Boys & Girls Clubs requests rezoning in bid to move Denver HQ to West Colfax

The Boys & Girls Clubs of Metro Denver wants to build its new headquarters on what is currently a soccer field. Photo by Thomas Gounley.

The Boys & Girls Clubs of Metro Denver wants to move its headquarters.

The nonprofit, which runs youth programming, currently has its central offices at 2017 W. 9th Ave., in an industrial section of Lincoln Park. It has asked the city to rezone the property at 3325 W. 16th Ave. so it can build a new two-story structure there.

That property, in the West Colfax neighborhood, is home to the Arthur E. Johnson Boys & Girls Club, which has operated since the 1960s. That building would remain standing. The new structure would go up on what is now a soccer field to the west.

“We would like to have our administrative facility right next door to an operating club,” Kim Davidson, a Boys & Girls Clubs staffer, told a Denver City Council committee on Tuesday.

The property is currently zoned G-MU-3. The requested new zoning is G-MX-3. The committee voted unanimously on Tuesday to send the request to the full council. A public hearing is tentatively scheduled for July 20.

Davidson said a move would help the organization with training new employees and attracting donors, because “they would be able to go next door and see in practice how the club is operating.”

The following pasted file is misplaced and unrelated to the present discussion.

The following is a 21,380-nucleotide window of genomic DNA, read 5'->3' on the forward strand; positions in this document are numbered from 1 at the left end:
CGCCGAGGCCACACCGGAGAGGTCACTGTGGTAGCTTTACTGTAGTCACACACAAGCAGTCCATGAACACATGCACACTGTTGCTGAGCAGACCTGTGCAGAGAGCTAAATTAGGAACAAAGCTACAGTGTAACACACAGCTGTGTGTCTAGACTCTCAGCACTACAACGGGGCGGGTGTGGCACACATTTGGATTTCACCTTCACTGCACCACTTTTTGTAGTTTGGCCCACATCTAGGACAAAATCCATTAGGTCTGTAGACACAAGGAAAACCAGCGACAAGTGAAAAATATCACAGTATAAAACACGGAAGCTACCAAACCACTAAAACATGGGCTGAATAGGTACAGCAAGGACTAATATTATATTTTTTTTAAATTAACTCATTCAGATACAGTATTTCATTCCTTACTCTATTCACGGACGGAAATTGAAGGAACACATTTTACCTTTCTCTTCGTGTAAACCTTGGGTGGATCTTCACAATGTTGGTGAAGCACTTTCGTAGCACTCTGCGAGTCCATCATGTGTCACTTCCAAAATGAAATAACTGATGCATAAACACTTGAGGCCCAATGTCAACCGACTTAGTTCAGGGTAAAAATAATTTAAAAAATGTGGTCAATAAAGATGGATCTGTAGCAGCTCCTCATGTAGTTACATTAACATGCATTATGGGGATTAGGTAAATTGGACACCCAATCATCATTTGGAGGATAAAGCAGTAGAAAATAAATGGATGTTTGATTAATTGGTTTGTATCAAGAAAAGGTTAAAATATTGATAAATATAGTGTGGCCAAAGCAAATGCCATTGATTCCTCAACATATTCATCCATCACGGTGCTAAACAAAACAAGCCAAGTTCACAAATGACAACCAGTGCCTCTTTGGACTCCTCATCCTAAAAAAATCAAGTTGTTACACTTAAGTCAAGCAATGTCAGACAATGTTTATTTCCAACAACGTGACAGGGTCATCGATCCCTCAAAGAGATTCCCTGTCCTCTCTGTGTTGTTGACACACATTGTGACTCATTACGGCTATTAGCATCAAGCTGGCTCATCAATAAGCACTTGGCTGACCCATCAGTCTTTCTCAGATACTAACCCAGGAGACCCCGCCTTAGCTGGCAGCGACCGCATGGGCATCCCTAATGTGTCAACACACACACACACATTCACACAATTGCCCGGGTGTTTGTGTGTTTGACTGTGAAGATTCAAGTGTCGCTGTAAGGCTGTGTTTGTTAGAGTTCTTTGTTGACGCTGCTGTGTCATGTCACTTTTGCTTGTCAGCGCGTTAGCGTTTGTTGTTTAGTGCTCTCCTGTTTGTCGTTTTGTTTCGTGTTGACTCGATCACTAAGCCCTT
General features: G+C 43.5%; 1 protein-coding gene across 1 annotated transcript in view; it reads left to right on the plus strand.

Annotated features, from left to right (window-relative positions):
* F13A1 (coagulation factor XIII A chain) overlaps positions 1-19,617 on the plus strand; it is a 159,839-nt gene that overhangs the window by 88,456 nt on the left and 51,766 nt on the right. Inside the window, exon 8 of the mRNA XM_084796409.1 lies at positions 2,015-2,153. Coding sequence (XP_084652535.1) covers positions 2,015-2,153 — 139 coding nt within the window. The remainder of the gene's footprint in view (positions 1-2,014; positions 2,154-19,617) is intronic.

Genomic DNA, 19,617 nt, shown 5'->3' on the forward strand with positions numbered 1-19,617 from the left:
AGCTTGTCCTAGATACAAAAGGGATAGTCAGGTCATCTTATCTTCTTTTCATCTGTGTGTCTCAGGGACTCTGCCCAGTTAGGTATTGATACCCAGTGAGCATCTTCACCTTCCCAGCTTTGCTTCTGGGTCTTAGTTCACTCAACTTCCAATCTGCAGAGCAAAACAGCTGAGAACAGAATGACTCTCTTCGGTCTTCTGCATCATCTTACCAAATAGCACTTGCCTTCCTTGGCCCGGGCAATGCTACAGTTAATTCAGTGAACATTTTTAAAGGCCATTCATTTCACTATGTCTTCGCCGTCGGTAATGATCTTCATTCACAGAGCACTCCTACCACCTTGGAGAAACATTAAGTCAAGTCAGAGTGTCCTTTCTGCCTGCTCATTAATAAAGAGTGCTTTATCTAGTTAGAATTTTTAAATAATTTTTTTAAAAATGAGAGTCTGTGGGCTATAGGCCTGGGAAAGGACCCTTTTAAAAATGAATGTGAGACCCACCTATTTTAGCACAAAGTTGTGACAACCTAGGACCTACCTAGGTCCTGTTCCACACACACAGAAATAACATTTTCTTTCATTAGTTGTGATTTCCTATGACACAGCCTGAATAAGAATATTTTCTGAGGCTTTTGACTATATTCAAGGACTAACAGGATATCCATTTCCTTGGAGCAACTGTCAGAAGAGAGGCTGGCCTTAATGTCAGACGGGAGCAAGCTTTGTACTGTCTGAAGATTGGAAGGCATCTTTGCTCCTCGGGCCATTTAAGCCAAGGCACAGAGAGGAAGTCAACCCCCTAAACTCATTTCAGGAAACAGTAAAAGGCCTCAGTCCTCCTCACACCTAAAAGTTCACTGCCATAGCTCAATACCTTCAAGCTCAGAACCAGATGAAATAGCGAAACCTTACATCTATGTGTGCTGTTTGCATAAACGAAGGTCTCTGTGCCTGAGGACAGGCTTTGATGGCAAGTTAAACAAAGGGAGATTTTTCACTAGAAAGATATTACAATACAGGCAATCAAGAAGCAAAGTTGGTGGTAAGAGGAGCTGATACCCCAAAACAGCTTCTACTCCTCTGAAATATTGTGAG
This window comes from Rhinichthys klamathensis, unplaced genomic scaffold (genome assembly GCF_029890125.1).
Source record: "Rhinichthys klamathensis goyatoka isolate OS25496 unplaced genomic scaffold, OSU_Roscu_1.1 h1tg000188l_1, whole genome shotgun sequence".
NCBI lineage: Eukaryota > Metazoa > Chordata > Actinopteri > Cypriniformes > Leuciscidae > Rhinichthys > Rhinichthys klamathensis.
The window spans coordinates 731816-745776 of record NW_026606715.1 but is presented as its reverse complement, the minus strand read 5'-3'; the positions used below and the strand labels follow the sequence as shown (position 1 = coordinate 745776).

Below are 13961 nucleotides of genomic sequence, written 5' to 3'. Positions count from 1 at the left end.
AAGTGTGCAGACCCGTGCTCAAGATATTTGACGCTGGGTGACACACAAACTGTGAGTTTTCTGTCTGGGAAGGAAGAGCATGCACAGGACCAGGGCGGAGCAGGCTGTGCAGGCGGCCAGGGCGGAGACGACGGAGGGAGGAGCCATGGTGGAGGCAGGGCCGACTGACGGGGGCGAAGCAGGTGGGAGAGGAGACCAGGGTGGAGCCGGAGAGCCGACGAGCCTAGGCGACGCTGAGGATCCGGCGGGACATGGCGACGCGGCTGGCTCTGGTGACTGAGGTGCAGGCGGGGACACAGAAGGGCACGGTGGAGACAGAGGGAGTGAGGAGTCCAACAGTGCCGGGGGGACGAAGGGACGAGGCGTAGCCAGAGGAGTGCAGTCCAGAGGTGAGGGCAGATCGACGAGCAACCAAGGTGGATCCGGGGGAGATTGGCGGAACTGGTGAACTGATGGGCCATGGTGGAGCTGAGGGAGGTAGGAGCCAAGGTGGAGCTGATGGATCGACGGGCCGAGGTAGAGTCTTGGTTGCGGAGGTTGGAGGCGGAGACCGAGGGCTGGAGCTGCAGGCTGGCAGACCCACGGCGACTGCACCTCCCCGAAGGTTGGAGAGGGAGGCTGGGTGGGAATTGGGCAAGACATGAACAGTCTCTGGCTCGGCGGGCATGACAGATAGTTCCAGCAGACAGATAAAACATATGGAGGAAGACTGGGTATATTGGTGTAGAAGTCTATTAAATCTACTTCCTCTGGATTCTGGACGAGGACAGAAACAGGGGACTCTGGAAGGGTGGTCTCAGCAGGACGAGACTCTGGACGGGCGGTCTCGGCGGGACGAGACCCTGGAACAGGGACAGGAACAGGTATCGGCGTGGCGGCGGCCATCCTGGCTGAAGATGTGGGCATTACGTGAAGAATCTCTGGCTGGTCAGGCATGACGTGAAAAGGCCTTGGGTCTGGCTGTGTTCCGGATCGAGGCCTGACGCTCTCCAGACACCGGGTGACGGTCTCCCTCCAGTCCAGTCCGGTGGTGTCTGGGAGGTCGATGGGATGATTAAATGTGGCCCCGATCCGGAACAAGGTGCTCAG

“It’s also a great transportation corridor, so it would help us attract new employees because it would be easier for them to get to work with some of the public transportation that is available in that area,” he said.

A city staffer said the city received eight comments opposing the rezoning, and one supporting it. Most of those in opposition expressed concern about parking, while some objected to the height that would be allowed by the zoning.

Davidson told council members the new building would have parking on the property, so it wouldn’t “substantially” eat up street parking spaces.

The Boys & Girls Clubs of Metro Denver, led by CEO Erin Porteous, oversees 20 neighborhood clubs and a summer sleepaway camp, according to a recent press release. The nonprofit reported revenue of $18.5 million in 2018, according to tax filings.


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